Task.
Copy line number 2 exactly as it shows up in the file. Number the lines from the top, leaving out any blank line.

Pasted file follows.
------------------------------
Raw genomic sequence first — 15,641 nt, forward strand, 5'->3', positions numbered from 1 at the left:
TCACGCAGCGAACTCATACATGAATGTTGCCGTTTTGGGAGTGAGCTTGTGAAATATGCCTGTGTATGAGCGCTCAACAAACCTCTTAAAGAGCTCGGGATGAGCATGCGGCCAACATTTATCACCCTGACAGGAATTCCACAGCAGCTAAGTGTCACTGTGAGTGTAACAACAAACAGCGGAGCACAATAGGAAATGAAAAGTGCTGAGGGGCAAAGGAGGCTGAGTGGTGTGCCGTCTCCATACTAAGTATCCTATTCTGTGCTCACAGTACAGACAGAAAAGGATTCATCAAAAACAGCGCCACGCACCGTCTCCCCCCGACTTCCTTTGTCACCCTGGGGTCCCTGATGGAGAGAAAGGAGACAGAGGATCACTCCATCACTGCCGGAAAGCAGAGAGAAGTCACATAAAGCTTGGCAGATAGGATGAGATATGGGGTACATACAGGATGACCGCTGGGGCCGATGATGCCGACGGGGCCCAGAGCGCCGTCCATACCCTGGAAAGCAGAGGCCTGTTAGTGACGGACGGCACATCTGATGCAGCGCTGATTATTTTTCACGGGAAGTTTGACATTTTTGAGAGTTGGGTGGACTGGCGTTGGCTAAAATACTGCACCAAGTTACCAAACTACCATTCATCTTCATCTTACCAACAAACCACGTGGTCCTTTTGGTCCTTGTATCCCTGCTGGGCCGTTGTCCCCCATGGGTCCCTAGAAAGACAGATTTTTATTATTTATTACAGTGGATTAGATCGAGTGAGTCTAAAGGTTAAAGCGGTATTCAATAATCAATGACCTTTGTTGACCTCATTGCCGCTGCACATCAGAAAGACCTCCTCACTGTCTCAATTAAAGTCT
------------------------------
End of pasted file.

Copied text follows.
TCACGCAGCGAACTCATACATGAATGTTGCCGTTTTGGGAGTGAGCTTGTGAAATATGCCTGTGTATGAGCGCTCAACAAACCTCTTAAAGAGCTCGGGATGAGCATGCGGCCAACATTTATCACCCTGACAGGAATTCCACAGCAGCTAAGTGTCACTGTGAGTGTAACAACAAACAGCGGAGCACAATAGGAAATGAAAAGTGCTGAGGGGCAAAGGAGGCTGAGTGGTGTGCCGTCTCCATACTAAGTATCCTATTCTGTGCTCACAGTACAGACAGAAAAGGATTCATCAAAAACAGCGCCACGCACCGTCTCCCCCCGACTTCCTTTGTCACCCTGGGGTCCCTGATGGAGAGAAAGGAGACAGAGGATCACTCCATCACTGCCGGAAAGCAGAGAGAAGTCACATAAAGCTTGGCAGATAGGATGAGATATGGGGTACATACAGGATGACCGCTGGGGCCGATGATGCCGACGGGGCCCAGAGCGCCGTCCATACCCTGGAAAGCAGAGGCCTGTTAGTGACGGACGGCACATCTGATGCAGCGCTGATTATTTTTCACGGGAAGTTTGACATTTTTGAGAGTTGGGTGGACTGGCGTTGGCTAAAATACTGCACCAAGTTACCAAACTACCATTCATCTTCATCTTACCAACAAACCACGTGGTCCTTTTGGTCCTTGTATCCCTGCTGGGCCGTTGTCCCCCATGGGTCCCTAGAAAGACAGATTTTTATTATTTATTACAGTGGATTAGATCGAGTGAGTCTAAAGGTTAAAGCGGTATTCAATAATCAATGACCTTTGTTGACCTCATTGCCGCTGCACATCAGAAAGACCTCCTCACTGTCTCAATTAAAGTCT